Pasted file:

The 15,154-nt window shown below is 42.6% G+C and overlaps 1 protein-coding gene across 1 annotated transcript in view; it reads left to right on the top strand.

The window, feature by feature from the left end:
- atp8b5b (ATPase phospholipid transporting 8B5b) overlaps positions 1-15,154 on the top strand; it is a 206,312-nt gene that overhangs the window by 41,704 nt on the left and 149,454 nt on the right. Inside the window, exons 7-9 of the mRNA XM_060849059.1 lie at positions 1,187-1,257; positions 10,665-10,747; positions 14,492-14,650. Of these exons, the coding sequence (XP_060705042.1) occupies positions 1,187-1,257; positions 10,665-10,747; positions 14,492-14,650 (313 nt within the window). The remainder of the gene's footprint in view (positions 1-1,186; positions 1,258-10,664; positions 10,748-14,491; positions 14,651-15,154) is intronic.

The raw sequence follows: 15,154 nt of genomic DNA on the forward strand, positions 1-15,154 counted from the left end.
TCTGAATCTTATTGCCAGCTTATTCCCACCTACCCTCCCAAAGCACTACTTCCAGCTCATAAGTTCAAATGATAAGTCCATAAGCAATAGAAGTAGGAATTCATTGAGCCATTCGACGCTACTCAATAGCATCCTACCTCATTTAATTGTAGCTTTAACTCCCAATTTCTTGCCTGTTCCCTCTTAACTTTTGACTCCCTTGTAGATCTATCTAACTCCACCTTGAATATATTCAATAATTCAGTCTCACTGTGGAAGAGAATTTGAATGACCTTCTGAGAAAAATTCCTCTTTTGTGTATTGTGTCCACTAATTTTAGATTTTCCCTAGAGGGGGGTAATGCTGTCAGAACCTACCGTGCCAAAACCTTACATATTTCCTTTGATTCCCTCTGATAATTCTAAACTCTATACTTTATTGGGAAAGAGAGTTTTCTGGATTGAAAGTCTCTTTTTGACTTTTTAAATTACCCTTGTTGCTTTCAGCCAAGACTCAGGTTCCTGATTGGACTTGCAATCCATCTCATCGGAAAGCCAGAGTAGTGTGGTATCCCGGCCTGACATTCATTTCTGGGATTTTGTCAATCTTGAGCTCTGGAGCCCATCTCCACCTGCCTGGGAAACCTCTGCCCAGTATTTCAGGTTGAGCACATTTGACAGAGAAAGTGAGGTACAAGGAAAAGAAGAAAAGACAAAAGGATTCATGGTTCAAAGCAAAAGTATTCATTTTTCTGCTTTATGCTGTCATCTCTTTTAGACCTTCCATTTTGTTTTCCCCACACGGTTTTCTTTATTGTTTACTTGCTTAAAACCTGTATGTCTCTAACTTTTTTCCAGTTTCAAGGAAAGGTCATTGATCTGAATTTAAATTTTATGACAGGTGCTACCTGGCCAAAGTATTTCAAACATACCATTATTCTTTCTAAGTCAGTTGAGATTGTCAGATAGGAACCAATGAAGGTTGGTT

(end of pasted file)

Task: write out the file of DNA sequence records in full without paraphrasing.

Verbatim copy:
The 15,154-nt window shown below is 42.6% G+C and overlaps 1 protein-coding gene across 1 annotated transcript in view; it reads left to right on the top strand.

The window, feature by feature from the left end:
- atp8b5b (ATPase phospholipid transporting 8B5b) overlaps positions 1-15,154 on the top strand; it is a 206,312-nt gene that overhangs the window by 41,704 nt on the left and 149,454 nt on the right. Inside the window, exons 7-9 of the mRNA XM_060849059.1 lie at positions 1,187-1,257; positions 10,665-10,747; positions 14,492-14,650. Of these exons, the coding sequence (XP_060705042.1) occupies positions 1,187-1,257; positions 10,665-10,747; positions 14,492-14,650 (313 nt within the window). The remainder of the gene's footprint in view (positions 1-1,186; positions 1,258-10,664; positions 10,748-14,491; positions 14,651-15,154) is intronic.

The raw sequence follows: 15,154 nt of genomic DNA on the forward strand, positions 1-15,154 counted from the left end.
TCTGAATCTTATTGCCAGCTTATTCCCACCTACCCTCCCAAAGCACTACTTCCAGCTCATAAGTTCAAATGATAAGTCCATAAGCAATAGAAGTAGGAATTCATTGAGCCATTCGACGCTACTCAATAGCATCCTACCTCATTTAATTGTAGCTTTAACTCCCAATTTCTTGCCTGTTCCCTCTTAACTTTTGACTCCCTTGTAGATCTATCTAACTCCACCTTGAATATATTCAATAATTCAGTCTCACTGTGGAAGAGAATTTGAATGACCTTCTGAGAAAAATTCCTCTTTTGTGTATTGTGTCCACTAATTTTAGATTTTCCCTAGAGGGGGGTAATGCTGTCAGAACCTACCGTGCCAAAACCTTACATATTTCCTTTGATTCCCTCTGATAATTCTAAACTCTATACTTTATTGGGAAAGAGAGTTTTCTGGATTGAAAGTCTCTTTTTGACTTTTTAAATTACCCTTGTTGCTTTCAGCCAAGACTCAGGTTCCTGATTGGACTTGCAATCCATCTCATCGGAAAGCCAGAGTAGTGTGGTATCCCGGCCTGACATTCATTTCTGGGATTTTGTCAATCTTGAGCTCTGGAGCCCATCTCCACCTGCCTGGGAAACCTCTGCCCAGTATTTCAGGTTGAGCACATTTGACAGAGAAAGTGAGGTACAAGGAAAAGAAGAAAAGACAAAAGGATTCATGGTTCAAAGCAAAAGTATTCATTTTTCTGCTTTATGCTGTCATCTCTTTTAGACCTTCCATTTTGTTTTCCCCACACGGTTTTCTTTATTGTTTACTTGCTTAAAACCTGTATGTCTCTAACTTTTTTCCAGTTTCAAGGAAAGGTCATTGATCTGAATTTAAATTTTATGACAGGTGCTACCTGGCCAAAGTATTTCAAACATACCATTATTCTTTCTAAGTCAGTTGAGATTGTCAGATAGGAACCAATGAAGGTTGGTT